Weather officers receive new static trainer

  • Published
  • By Jessica L. Kendziorek
  • 403rd Wing Public Affairs

The 53rd Weather Reconnaissance Squadron weather officers received a new static training station July 19.

“This aerial reconnaissance weather officer static trainer has been in the works for the last four years,” said Lt. Col. Kaitlyn McLaughlin, 53rd WRS ARWO. “We have been working with the development team at the 502nd Trainer Development Flight to complete this one-of-a-kind training device.”

The ARWO static trainer is a replica of the weather pallet from the WC-130J Super Hercules, which include the window the weather officer looks out of to view the storm and waves on the surface of the water and includes the control panel located in front of the weather officer’s seat.

“This trainer will be used to rerun previous missions to assist in the training of new weather officers to simulate what it is like to be on the aircraft both in the storm environment and on regular training missions, all while staying on the ground,” said McLaughlin.

While the trainer is static the information that it is using is real and derived from previous missions, which includes weather data from the weather officer’s pallet, along with video and audio data gathered from previous storm missions.

The 53rd WRS reached out to the 502nd TDF, who fabricated the ARWO static trainer and developed the software for the instructor station.

“The purpose of this trainer is to have a static, lower stress classroom environment to run through operations and procedures that students will need to know in a real mission,” said William Cochran, 502nd TDF electrical engineer.

The static trainer incorporated a mix between operational equipment, some simulated and some static equipment. The actual equipment includes the flight computer and other pieces of specialized hardware.

“The simulated equipment is composed of screens that play generated content that is synchronized with real-world data gathered from actual missions,” said Cochran. “These displays are controlled by the static operator station where the operator can generate missions with sound and video for the students that is coordinated with the replayed mission.”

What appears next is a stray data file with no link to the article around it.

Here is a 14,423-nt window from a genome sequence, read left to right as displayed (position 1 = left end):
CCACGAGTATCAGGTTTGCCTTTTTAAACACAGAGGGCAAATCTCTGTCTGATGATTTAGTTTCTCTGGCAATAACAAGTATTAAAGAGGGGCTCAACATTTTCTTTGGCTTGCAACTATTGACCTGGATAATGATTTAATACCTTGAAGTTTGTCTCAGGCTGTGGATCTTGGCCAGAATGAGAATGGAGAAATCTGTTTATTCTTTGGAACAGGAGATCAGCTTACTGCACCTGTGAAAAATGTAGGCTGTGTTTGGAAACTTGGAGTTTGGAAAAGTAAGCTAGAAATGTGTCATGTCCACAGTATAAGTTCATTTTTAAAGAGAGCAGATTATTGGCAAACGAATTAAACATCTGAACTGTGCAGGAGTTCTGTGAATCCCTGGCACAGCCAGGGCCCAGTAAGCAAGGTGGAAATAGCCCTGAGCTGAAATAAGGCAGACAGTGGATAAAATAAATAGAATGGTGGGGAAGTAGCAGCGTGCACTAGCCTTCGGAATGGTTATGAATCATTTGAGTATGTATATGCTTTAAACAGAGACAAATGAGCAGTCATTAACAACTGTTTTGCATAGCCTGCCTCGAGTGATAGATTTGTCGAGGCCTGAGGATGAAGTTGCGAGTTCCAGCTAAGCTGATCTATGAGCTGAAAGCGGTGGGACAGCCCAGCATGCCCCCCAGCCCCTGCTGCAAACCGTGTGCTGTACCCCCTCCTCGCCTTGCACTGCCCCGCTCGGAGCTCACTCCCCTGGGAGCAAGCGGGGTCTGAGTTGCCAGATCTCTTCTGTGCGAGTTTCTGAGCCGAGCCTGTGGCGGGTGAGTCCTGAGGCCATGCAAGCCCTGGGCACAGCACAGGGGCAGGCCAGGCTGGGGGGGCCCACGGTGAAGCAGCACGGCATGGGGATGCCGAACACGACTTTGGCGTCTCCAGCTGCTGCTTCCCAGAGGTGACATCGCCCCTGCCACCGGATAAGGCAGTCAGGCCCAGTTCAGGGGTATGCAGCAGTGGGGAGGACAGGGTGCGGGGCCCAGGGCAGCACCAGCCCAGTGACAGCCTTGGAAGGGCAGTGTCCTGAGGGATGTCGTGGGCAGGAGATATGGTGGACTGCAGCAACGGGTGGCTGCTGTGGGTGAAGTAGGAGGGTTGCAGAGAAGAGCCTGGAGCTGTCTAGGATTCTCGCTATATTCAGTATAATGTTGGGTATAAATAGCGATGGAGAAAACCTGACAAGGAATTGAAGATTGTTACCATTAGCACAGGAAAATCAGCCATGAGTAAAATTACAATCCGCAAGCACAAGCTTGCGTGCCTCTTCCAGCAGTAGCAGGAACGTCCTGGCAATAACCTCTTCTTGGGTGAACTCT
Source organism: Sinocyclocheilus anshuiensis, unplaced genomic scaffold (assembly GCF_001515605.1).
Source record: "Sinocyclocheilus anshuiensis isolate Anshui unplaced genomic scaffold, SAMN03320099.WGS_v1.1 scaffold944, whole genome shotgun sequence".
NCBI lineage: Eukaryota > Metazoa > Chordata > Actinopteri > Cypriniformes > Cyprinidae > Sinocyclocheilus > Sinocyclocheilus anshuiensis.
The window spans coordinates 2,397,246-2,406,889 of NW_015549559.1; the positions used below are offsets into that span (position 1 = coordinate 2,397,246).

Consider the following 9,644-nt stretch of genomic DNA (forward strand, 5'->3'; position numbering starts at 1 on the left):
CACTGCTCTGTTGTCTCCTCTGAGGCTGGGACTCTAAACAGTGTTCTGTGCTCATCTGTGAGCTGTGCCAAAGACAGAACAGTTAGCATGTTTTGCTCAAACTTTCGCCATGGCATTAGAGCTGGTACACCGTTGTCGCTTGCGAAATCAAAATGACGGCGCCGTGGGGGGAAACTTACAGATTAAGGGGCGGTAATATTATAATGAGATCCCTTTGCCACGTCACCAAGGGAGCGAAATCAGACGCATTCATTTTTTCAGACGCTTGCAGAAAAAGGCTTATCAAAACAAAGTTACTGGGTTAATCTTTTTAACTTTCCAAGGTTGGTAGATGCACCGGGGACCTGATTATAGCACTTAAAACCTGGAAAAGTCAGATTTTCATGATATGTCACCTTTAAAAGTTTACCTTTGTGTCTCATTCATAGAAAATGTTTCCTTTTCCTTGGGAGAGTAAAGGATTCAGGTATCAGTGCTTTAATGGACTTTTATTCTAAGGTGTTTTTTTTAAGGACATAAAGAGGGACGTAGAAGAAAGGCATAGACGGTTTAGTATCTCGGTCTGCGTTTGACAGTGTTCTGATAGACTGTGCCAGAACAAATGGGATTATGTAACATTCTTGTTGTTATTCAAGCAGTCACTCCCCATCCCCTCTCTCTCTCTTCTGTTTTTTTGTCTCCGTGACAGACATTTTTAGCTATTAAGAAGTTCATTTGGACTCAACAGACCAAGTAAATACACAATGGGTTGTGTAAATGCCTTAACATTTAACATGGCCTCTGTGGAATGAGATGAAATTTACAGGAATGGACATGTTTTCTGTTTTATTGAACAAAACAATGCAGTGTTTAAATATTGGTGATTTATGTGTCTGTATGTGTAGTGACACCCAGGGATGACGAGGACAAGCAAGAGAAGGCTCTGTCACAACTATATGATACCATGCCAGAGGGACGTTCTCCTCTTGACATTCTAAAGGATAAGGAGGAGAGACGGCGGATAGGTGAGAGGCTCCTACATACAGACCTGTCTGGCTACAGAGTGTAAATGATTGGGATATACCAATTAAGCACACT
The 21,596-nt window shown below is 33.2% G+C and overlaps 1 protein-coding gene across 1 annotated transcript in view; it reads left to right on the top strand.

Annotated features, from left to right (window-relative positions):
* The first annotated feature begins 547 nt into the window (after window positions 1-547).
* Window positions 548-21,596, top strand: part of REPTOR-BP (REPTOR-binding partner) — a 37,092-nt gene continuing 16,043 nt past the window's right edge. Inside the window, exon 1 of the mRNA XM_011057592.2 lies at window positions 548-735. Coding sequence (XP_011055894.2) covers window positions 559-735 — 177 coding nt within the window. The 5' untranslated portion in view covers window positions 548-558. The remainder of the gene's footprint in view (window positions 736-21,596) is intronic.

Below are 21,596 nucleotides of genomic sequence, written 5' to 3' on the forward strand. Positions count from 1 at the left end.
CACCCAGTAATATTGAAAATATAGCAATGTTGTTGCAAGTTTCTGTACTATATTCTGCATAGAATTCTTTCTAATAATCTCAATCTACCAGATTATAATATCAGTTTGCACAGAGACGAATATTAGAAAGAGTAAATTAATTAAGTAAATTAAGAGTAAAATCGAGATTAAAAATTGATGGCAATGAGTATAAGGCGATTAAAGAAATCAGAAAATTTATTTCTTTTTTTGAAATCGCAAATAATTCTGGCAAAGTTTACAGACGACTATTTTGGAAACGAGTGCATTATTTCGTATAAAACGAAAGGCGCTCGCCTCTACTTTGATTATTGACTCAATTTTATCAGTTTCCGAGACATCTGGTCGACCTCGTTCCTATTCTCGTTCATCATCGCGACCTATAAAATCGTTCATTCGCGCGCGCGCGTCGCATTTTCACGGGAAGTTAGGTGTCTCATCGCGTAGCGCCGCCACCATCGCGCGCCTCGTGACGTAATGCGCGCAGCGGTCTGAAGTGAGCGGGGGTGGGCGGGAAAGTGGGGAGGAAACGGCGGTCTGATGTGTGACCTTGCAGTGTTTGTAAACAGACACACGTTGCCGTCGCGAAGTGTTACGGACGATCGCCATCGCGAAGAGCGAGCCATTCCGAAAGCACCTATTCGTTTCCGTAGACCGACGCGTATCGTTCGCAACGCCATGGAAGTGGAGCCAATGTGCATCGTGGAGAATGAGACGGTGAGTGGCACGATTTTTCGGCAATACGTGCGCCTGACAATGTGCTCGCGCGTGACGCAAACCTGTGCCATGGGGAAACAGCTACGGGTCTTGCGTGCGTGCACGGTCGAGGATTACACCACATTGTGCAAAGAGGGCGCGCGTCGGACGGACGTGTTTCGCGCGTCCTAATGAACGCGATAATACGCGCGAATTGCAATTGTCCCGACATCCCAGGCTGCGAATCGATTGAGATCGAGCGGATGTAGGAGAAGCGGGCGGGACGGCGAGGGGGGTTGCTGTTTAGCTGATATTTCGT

This trainer allows new weather students to run checklists, play back old missions, view what the weather officer sees out the window, see what the displays would have shown, and gives them the ability to run through multiple missions they would see in the real environment.

McLaughlin said that it takes up to a year for an ARWO to become fully mission qualified.

“The goal of using the static trainer for the basic and storm students is to assist with training, and we are working to build this into our curriculum,” said McLaughlin. “Its use is projected to save approximately 30 percent of training flight time, and there is the ability to have more interactions between the instructor and student versus during an actual storm mission where time is a factor and feedback can be limited.”

Other uses of the static trainer are to rerun particularly difficult missions or missions that can be considered case studies.

“We have data saved in archive for research purposes, which is now going to be used for this training,” said McLaughlin. “So, for the student rerunning the mission for training, it will be like they were on the actual flight.”

McLaughlin also said they are working to get the use of the trainer for ARWO currency training approved through the Air Force Reserve Command.